Maundy Thursday Reflection

We have entered the holiest weekend on the Christian calendar. Perhaps, it is one that comes to us not as we expected.

For one, we find ourselves disconnected physically, but emotionally and spiritually connected to one another. Throughout this season of our shared lives together, I have given thanks, and continue to do so, for the gift of technology that allows us to be in worship with one another while we are distant from one another. Tonight, on this night of reflection, we do so in our homes and, truly, around our city, state, and world to reflect upon the meaning of this night.

Yet, personally, this is a night that I did not expect to be sharing with you. We expected this to be the day our son, Thaddeus, was born, and plans were in place to allow me to be at the hospital and prepare for Easter. Obviously, when Thaddeus was born last week and the health crisis came upon us those plans were changed.

Perhaps, as well, we come to this night, this Maundy Thursday, wondering why should we pay any attention at all. Maybe that is how we connect to each of these days, these holy days, outside of Easter. We know how the story ends, we will tell ourselves, so why bother with the intentional retelling the story of Jesus’ betrayal and death. If the resurrection is, as we say it is, the main event, then just focus on that and move on.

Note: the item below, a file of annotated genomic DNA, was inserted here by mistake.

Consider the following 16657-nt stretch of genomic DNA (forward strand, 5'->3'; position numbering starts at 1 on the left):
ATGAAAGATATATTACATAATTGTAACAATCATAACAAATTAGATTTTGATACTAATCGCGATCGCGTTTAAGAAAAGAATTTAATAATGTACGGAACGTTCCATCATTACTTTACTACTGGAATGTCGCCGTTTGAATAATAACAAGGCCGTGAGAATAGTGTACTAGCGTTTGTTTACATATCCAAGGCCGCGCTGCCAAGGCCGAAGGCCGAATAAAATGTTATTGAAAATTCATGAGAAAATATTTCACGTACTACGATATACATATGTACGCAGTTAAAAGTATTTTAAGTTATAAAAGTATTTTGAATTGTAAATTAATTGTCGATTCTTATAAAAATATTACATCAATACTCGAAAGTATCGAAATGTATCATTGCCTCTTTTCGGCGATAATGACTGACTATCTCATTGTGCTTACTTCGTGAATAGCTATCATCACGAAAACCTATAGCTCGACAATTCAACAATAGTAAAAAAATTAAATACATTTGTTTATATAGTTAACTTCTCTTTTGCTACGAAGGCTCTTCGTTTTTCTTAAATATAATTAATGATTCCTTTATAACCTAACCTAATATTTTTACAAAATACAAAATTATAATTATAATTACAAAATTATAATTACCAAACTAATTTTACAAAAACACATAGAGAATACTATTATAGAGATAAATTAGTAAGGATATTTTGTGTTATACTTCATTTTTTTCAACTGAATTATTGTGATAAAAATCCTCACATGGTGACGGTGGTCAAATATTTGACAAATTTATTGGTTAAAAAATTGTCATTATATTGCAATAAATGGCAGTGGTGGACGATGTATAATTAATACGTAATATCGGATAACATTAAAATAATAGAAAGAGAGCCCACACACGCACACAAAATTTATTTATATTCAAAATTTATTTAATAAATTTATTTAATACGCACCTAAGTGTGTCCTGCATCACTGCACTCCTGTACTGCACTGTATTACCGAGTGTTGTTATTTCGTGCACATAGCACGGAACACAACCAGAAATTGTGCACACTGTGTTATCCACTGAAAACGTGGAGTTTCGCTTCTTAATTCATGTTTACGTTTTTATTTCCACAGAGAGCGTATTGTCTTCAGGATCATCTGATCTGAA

We tell ourselves that, because we don’t want to spend a lot of energy in the difficult moments of the story. That is true for both our own story and Jesus’ journey to the cross and the empty tomb. We want the fun stuff, but it is in the examination of the difficult moments of faith and the journey to the cross that we see a deeper side of Christ and our own lives.

I want to invite us to be intentional about engaging these days and ask ourselves what is God trying to show us through them. We have a unique opportunity to take in the narrative in a new way this holy weekend. As we go to the garden, experience Jesus’ betrayal, see him abused and falsely accused by the religious authorities, and nailed to the cross to die by Pilate and the Roman soldiers, may we truly journey in our souls to engage these moments in a way that lead us to a deeper walk with Christ.

So, tonight, we begin this holy weekend journey from the Upper Room to the cross and to the empty tomb not at the dinning room table, but in an olive tree field known as Gethsemane. It is, traditional, tonight, to reflect upon what took place in the Upper Room, of how Jesus shared the Passover meal with his disciples and washed their feet. We rarely move to the story of what took place at Gethsemane. It is there where I find my soul this particular Thursday. Why? There is something about Jesus there that moves me.

As the story goes, Jesus and the remaining 11 disciples have gone to Gethsemane. By this point, Judas has already left the group to put into place the plans to hand Jesus over to the religious authorities. The Garden of Gethsemane gets its name from the olive presses that would be found there. This was a place Jesus and the disciples were quite familiar with. On their trips into Jerusalem, it was this garden on the Mount of Olives where Jesus and his disciples would go for rest, prayer, and, yes, safety. The location was about a mile to two mile walk from the temple.